Phone 1800 011 511

My Circle
A free, private, safe and confidential social platform for 13 to 25 year olds. My Circle lets you talk to others going through challenges too. You can share your thoughts, get helpful info, and lots more. My Circle is supported by Kids Helpline counsellors and lets you talk to other young people going through challenges.

Parent Line is a free telephone counselling and support service for parents and carers with children aged 0 to 18 years old who live in NSW.
Phone 1300 1300 52

QLife provides Australia-wide anonymous, LGBTI peer support and referral for people wanting to talk about a range of issues including identity, gender, feelings and relationships. QLife services are free and include both telephone and webchat support delivered by trained LGBTI community members across the country from 3pm-midnight everyday. Services are available for LGBTI individuals, their friends and families, and health professionals in Australia. QLife is funded by the Australian Government and operates as a unique partnership model.
Phone 1800 184 527

Reach Out is a free online coaching service for parents and carers to help create clarity and increase confidence to support your teen through a tough time.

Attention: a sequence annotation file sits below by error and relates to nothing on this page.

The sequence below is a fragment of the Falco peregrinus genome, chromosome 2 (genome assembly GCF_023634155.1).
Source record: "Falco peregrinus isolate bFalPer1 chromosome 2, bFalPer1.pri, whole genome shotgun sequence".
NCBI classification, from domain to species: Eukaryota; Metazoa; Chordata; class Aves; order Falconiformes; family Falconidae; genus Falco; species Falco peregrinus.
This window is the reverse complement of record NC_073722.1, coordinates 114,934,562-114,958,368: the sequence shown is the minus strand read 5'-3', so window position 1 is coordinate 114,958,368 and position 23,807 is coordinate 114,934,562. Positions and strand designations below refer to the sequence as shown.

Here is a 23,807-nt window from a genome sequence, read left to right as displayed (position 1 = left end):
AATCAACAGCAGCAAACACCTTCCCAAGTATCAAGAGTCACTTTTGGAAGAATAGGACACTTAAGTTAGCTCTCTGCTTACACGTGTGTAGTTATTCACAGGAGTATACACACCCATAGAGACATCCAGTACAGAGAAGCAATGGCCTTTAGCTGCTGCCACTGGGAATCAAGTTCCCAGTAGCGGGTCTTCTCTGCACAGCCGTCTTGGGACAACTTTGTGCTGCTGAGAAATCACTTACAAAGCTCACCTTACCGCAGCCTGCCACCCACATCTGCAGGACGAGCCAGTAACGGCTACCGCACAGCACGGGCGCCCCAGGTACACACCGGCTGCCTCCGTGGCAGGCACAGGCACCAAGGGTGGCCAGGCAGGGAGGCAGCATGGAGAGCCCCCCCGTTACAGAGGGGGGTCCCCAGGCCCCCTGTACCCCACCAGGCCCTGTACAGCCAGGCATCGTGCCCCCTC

R U OK? is a harm prevention charity that encourages people to stay connected and have conversations that can help others through difficult times in their lives. RUOK? offers free resources for students, both primary and secondary, to learn how to support their peers and talk about how they feel is an important life lesson, so where better to start than in the classroom? These resources for primary, secondary and tertiary educators and institutions will help students everywhere start a conversation.

The Family Centre
The Family Centre offers a range of Youth Mental Health support, Parenting advice and support. THe Family Centre has locations in Ballina, Ocean Shores, Murwillumbah and Tweed Heads.
Phone 02 6686 4109 (Ballina)

13YARN ensures Aboriginal & Torres Strait Islander people who are feeling overwhelmed or having difficulty coping can receive culturally safe and appropriate health services where and when they are needed 24/7
Phone 13 92 76